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Thursday, 28 July 2016 15:55

Nation That Suffered Worst Drought in Decades Is Water Exporter

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Jaiveer Arya wipes sweat
from his brow as he squats in the
shade and watches workers weigh
his wheat crop at a grain market in
India’s northern Haryana state.
He’s hoping for a good price from
Unseen in Arya’s 850 kilograms
of wheat is about 128 kilograms
of water that’s embedded
within the food. Arya and millions
of farmers like him in India account
for about 2.5 percent of
global agriculture exports, meaning
that a large amount of water embedded
in produce is shipped overseas
and lost for good by a nation
still emerging from one of its worst
droughts in decades.
"We export agriculture
products without any thought,"
said Prashant Goswami, director
and climate scientist at CSIR-National
Institute of Science, Technology
and Development Studies
in New Delhi. "When water is embedded
in a product that’s exported,
it’s lost forever. That’s a
bigger danger for our water."
Goswami estimates India
could exhaust available water supplies
in less than 1,000 years because
of net exports of food such
as rice and wheat. He argues officials
must change farming policies
to turn the deficit in trade in embedded
water into a surplus. Growing
demand from industry and the
nation’s 1.3 billion people is also
adding pressure for better management
of the resource.
Rice Sales
India -- the world’s top rice
exporter -- shipped agricultural
commodities worth more than 2.6
trillion rupees ($39 billion) overseas
in 2013-2014, government
data show. The nation exported
about 25 cubic kilometers of water
embedded in its agricultural exports
in 2010. That’s enough water
to meet the needs of nearly 13 million
Hundreds of millions of
people in India grappled this year
with one of the country’s worst
droughts in decades, following two
years of poor rainfall and the onset
of intense summer heat. The June-
September monsoon is bringing
some relief, but a longer-term challenge
looms from competition for
Arya, 44, grows both rice
and wheat in his 10-acre smallholding
near the border of Haryana
and Uttar Pradesh states. Another
common crop in the region is
water-intensive sugar cane.
Speaking at the market in
May, Arya said he draws water
from a 170-foot well for irrigation,
five times deeper than when his father
tilled the farm. He added that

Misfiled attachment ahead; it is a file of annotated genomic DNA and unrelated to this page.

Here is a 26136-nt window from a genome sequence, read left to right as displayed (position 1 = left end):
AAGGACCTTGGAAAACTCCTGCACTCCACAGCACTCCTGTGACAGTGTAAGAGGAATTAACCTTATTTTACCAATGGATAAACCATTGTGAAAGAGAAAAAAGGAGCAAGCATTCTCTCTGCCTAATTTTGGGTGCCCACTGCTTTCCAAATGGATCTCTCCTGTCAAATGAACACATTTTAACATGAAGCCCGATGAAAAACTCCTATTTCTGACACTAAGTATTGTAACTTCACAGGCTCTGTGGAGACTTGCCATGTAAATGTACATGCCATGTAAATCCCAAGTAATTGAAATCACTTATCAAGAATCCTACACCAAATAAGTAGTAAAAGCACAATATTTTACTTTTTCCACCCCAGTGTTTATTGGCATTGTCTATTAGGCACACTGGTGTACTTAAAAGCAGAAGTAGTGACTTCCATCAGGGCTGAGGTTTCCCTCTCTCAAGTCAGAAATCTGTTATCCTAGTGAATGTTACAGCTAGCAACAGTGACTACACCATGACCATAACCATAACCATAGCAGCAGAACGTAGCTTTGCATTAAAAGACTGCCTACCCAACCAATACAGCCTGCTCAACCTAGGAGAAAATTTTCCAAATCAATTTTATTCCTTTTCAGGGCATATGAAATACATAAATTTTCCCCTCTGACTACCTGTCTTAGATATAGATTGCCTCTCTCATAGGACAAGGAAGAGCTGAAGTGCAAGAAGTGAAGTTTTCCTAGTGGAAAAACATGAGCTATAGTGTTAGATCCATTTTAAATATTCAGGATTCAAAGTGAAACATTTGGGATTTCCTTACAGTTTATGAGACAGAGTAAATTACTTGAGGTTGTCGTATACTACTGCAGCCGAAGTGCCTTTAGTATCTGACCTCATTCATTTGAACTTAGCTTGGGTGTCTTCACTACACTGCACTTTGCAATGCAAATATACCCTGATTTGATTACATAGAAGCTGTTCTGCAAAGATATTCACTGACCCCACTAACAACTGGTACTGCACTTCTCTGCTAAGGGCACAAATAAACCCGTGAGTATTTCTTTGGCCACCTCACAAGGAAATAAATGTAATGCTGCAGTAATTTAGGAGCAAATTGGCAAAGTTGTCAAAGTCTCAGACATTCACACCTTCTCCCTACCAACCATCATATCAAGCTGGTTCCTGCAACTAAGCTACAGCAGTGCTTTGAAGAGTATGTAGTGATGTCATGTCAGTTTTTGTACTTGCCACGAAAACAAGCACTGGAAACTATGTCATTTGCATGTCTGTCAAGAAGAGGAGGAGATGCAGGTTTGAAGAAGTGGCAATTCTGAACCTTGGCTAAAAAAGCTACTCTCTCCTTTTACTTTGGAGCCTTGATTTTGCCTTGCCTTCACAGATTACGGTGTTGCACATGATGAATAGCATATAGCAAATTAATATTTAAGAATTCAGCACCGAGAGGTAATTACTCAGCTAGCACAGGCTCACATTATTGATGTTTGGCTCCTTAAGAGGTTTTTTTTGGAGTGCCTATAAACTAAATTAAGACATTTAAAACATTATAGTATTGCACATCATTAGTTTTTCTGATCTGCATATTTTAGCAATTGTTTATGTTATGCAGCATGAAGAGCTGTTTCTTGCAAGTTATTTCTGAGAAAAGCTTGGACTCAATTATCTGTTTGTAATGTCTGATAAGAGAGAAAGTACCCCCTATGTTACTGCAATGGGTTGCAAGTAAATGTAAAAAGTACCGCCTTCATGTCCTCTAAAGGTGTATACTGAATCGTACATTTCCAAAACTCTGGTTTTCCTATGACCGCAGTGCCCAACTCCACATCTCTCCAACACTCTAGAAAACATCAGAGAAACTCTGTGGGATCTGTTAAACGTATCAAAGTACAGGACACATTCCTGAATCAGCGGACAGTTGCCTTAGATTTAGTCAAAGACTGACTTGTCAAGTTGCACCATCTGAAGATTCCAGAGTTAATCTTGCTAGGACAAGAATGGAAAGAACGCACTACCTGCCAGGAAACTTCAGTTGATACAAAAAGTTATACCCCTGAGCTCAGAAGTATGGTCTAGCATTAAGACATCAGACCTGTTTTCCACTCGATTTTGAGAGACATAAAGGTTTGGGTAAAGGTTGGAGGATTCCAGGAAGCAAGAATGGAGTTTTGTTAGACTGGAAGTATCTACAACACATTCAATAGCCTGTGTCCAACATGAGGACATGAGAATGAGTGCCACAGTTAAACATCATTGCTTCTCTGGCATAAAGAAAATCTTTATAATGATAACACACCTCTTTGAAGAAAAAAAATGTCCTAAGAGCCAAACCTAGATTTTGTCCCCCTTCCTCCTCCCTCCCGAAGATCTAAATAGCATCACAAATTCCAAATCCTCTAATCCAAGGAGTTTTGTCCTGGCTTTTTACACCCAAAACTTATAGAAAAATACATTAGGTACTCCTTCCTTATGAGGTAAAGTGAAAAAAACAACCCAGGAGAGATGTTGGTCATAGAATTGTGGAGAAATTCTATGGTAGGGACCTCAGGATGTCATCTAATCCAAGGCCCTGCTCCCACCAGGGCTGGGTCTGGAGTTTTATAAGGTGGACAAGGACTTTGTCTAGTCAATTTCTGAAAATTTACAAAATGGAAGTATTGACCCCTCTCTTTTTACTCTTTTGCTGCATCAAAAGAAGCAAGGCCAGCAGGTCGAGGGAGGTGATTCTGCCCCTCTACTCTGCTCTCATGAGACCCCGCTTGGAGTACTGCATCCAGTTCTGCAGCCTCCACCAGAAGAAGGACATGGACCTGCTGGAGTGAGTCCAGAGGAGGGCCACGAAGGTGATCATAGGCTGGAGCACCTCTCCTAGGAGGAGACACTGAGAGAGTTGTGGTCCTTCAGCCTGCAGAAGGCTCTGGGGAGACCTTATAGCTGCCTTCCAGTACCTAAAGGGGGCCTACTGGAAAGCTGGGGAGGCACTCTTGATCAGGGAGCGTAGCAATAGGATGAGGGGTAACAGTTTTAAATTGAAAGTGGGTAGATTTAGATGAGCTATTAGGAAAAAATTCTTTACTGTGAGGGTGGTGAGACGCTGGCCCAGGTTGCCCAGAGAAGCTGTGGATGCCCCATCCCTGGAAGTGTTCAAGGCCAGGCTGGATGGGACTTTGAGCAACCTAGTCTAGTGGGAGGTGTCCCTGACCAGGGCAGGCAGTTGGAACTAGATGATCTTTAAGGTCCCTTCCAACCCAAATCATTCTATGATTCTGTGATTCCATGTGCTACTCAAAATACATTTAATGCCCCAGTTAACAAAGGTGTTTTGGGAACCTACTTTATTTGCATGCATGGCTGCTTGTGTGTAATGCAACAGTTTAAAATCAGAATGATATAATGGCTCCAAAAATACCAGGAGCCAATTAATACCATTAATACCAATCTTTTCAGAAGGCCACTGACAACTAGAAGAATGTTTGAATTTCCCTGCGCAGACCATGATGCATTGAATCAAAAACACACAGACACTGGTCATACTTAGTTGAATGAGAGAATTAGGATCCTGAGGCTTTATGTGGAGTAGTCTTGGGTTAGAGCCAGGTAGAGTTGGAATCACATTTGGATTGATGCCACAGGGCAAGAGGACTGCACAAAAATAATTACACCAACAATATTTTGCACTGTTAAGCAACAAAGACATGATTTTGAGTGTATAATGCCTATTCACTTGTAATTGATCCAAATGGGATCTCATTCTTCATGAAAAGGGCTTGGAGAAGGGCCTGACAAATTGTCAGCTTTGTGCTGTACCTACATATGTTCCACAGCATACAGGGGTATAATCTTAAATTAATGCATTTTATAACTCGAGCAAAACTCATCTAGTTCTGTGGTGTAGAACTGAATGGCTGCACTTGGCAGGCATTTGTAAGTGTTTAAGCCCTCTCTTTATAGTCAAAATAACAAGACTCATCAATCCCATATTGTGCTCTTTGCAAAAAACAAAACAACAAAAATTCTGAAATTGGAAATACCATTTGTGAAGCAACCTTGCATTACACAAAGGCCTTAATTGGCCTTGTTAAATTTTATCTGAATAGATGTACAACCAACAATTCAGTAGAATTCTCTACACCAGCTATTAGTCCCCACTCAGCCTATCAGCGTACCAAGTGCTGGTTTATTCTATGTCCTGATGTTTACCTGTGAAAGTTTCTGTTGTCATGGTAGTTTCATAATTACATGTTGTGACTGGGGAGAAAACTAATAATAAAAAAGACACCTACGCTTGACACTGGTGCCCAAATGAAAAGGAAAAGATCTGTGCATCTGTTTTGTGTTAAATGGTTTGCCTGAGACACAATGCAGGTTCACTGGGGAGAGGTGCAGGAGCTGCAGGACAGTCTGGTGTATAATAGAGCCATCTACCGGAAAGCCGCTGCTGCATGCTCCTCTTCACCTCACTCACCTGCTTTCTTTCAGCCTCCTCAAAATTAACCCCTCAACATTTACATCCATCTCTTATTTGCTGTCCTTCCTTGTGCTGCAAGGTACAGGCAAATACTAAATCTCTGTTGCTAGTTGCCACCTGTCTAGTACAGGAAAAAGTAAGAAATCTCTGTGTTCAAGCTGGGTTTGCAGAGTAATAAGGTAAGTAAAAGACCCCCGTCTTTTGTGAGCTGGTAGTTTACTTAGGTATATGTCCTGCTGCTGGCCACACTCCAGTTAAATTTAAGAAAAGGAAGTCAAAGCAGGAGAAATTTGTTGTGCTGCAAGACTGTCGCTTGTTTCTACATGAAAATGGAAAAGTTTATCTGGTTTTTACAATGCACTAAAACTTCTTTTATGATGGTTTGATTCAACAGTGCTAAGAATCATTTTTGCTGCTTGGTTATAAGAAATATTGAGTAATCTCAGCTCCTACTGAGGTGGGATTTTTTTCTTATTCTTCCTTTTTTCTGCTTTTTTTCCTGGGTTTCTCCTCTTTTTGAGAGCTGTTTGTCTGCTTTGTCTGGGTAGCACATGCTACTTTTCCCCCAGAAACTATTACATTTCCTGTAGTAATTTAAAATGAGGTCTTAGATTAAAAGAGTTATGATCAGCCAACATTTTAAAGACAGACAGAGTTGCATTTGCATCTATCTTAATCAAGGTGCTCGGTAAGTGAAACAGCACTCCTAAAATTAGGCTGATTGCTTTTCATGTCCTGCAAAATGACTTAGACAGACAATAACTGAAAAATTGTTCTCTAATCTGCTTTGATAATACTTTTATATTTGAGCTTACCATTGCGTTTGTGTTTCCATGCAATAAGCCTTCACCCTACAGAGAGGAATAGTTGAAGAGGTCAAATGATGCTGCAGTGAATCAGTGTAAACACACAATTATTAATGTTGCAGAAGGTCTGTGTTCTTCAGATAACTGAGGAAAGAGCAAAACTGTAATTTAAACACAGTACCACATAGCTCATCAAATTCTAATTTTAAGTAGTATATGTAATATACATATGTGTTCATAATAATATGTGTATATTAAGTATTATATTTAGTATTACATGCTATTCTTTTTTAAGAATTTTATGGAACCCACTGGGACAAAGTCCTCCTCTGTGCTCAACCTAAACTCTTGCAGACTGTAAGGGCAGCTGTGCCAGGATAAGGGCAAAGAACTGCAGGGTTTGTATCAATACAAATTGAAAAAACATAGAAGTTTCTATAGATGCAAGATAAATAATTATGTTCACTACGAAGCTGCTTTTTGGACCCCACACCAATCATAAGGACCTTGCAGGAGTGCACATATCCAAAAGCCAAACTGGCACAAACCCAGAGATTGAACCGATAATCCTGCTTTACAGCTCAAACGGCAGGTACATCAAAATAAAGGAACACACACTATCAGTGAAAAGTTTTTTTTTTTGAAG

he’s had to bore deeper three times
in the last five years.
Unseen Depletion
Policies that effectively
provide farmers with free water as
well as free electricity to run
pumps are stoking over-exploitation,
according to Ashok Gulati, an
agriculture economist and former
chief of India’s Commission for
Agricultural Costs and Prices.
"Who has seen the future?"
he asked. "Farmers can’t see how
much water’s being depleted underground."
India is one of the world’s
biggest users of groundwater, and
the World Resources Institute estimates
more than half of the nation
faces high water stress. A 2009
study by the University of California,
Irvine, and the National Aeronautics
and Space Administration
showed groundwater depletion in
northwestern India from 2002 to
2008 was equivalent to a net loss
triple the capacity of Lake Mead,
the largest man-made reservoir in
the U.S.
Import Flood?
One possible policy step for
Asia’s No. 3 economy is to curb
sugar cane subsidies and abolish
levies on imports of the sweetener,
to encourage farmers to grow crops
that need less water, Gulati said.
“Let imports flood the market,” he
India could learn from
China, according to Goswami,
who’s published his work on embedded
water in the journal Nature
along with co-author Shiv Narayan
Nishad, a mathematician at the
M.S. Ramaiah University of Applied
Sciences in Bengaluru.
China imports more waterintensive
produce while exporting
food that uses less water, their research
“Policy makers need to sit
down and ensure that we import
food in such a way that we bring in
more water,” Goswami said. “The
world is no longer innocent of this
virtual water trade."
Archana Chaudhary
and Pratik Parija

Read 1579 times Last modified on Thursday, 28 July 2016 16:27

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